PIA11627: Twice-lit Janus
- Original Caption Released with Image:
Janus, Saturn's small moon named after the two-faced god, here displays
two illuminated hemispheres.
Janus (179 kilometers, or 111 miles across) orbits beyond the thin F ring
in the top left of the image. The moon is lit by sunlight on the left and
light reflected off Saturn on the right.
This image, taken a little more than a week after Saturn's August 2009
equinox, also shows vertical structures in the F ring casting faint
shadows near the middle right of the image. The novel illumination
geometry that accompanies equinox lowers the sun's angle to the ringplane,
significantly darkens the rings, and causes out-of-plane structures to
look anomalously bright and cast shadows across the rings. These scenes
are possible only during the few months before and after Saturn's equinox,
which occurs only once in about 15 Earth years. Before and after equinox,
Cassini's cameras have spotted not only the predictable shadows of some of
Saturn's moons (see PIA11657), but also the shadows of newly revealed vertical
structures in the rings themselves (see PIA11665).
This view looks toward the northern, sunlit side of the rings from about
10 degrees above the ringplane.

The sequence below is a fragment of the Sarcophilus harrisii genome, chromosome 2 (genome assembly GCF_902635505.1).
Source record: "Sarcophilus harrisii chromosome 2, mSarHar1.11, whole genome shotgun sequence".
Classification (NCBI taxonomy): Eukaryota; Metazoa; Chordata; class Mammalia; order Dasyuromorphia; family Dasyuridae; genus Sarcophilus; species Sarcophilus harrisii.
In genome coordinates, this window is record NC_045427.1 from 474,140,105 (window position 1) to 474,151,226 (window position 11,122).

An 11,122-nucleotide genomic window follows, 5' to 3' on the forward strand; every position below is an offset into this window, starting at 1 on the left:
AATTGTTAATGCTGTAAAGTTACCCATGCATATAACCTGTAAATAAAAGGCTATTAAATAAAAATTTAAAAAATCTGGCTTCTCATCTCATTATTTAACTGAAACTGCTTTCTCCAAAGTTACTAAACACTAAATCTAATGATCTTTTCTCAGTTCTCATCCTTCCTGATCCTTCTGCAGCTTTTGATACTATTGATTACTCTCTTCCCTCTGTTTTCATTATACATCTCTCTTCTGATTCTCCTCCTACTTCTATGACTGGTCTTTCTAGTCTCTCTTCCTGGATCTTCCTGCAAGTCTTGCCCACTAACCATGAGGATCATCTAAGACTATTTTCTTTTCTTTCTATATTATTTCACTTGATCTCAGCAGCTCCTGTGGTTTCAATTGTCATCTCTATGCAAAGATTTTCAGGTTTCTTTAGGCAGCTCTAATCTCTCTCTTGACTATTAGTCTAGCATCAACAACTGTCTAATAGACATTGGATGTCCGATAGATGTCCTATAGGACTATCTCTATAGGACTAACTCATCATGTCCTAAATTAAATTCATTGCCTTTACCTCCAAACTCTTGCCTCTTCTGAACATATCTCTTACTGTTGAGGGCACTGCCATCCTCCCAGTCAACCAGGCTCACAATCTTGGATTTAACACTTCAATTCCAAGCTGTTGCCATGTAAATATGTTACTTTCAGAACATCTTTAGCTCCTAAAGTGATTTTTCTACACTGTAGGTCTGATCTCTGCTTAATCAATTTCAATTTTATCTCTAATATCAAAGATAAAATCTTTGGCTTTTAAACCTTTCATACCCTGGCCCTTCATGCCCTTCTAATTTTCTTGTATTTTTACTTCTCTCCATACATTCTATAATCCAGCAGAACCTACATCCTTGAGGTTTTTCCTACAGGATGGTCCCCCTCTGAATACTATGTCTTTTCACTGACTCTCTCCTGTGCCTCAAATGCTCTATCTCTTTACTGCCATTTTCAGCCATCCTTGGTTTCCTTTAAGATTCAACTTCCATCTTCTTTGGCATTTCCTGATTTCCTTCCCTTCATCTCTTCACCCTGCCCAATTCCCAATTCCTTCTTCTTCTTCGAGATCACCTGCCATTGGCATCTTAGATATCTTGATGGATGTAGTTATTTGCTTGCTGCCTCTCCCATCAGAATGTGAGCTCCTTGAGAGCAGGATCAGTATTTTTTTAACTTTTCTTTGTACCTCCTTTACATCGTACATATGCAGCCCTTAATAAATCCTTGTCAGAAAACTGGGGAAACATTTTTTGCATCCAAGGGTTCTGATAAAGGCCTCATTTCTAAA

The image was taken in visible green light with the Cassini spacecraft
narrow-angle camera on Aug. 20, 2009. The view was acquired at a distance
of approximately 2.3 million kilometers (1.4 million miles) from Saturn.
Image scale is 13 kilometers (8 miles) per pixel.
The Cassini-Huygens mission is a cooperative project of NASA, the European
Space Agency and the Italian Space Agency. The Jet Propulsion Laboratory,
a division of the California Institute of Technology in Pasadena, manages
the mission for NASA's Science Mission Directorate, Washington, D.C. The
Cassini orbiter and its two onboard cameras were designed, developed and
assembled at JPL. The imaging operations center is based at the Space
Science Institute in Boulder, Colo.
For more information about the Cassini-Huygens mission visit
http://saturn.jpl.nasa.gov/. The Cassini imaging team
homepage is at http://ciclops.org.
- Image Credit:
NASA/JPL/Space Science Institute
Image Addition Date:
Image and caption provided by the Planetary Photojournal --